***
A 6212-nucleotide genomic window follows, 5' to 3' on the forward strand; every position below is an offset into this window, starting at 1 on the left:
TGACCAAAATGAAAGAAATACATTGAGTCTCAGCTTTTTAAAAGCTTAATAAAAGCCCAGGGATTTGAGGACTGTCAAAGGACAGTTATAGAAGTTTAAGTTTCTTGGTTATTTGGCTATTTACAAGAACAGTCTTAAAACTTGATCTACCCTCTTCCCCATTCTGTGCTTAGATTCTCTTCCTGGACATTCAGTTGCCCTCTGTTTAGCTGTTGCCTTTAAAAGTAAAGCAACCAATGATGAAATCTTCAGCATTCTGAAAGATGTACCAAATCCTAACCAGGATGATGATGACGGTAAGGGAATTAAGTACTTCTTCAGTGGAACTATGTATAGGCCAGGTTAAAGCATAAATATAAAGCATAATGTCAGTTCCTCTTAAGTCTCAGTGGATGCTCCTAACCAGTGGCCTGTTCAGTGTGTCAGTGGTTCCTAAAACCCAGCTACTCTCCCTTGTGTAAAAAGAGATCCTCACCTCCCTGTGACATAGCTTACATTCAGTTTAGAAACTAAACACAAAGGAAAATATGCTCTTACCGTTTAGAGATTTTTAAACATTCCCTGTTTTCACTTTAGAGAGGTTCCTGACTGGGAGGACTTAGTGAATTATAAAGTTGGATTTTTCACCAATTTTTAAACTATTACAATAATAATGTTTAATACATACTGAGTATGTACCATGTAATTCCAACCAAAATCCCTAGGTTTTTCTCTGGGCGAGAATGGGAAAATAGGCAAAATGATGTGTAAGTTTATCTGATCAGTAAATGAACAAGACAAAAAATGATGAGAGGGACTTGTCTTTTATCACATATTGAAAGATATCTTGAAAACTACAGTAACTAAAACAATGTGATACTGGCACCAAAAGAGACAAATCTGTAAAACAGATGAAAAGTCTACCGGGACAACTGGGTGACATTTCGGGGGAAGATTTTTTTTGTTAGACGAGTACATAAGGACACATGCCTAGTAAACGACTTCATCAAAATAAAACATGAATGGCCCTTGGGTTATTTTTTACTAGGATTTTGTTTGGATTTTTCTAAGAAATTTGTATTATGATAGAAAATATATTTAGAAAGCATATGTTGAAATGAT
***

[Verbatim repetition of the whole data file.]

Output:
A 6212-nucleotide genomic window follows, 5' to 3' on the forward strand; every position below is an offset into this window, starting at 1 on the left:
TGACCAAAATGAAAGAAATACATTGAGTCTCAGCTTTTTAAAAGCTTAATAAAAGCCCAGGGATTTGAGGACTGTCAAAGGACAGTTATAGAAGTTTAAGTTTCTTGGTTATTTGGCTATTTACAAGAACAGTCTTAAAACTTGATCTACCCTCTTCCCCATTCTGTGCTTAGATTCTCTTCCTGGACATTCAGTTGCCCTCTGTTTAGCTGTTGCCTTTAAAAGTAAAGCAACCAATGATGAAATCTTCAGCATTCTGAAAGATGTACCAAATCCTAACCAGGATGATGATGACGGTAAGGGAATTAAGTACTTCTTCAGTGGAACTATGTATAGGCCAGGTTAAAGCATAAATATAAAGCATAATGTCAGTTCCTCTTAAGTCTCAGTGGATGCTCCTAACCAGTGGCCTGTTCAGTGTGTCAGTGGTTCCTAAAACCCAGCTACTCTCCCTTGTGTAAAAAGAGATCCTCACCTCCCTGTGACATAGCTTACATTCAGTTTAGAAACTAAACACAAAGGAAAATATGCTCTTACCGTTTAGAGATTTTTAAACATTCCCTGTTTTCACTTTAGAGAGGTTCCTGACTGGGAGGACTTAGTGAATTATAAAGTTGGATTTTTCACCAATTTTTAAACTATTACAATAATAATGTTTAATACATACTGAGTATGTACCATGTAATTCCAACCAAAATCCCTAGGTTTTTCTCTGGGCGAGAATGGGAAAATAGGCAAAATGATGTGTAAGTTTATCTGATCAGTAAATGAACAAGACAAAAAATGATGAGAGGGACTTGTCTTTTATCACATATTGAAAGATATCTTGAAAACTACAGTAACTAAAACAATGTGATACTGGCACCAAAAGAGACAAATCTGTAAAACAGATGAAAAGTCTACCGGGACAACTGGGTGACATTTCGGGGGAAGATTTTTTTTGTTAGACGAGTACATAAGGACACATGCCTAGTAAACGACTTCATCAAAATAAAACATGAATGGCCCTTGGGTTATTTTTTACTAGGATTTTGTTTGGATTTTTCTAAGAAATTTGTATTATGATAGAAAATATATTTAGAAAGCATATGTTGAAATGAT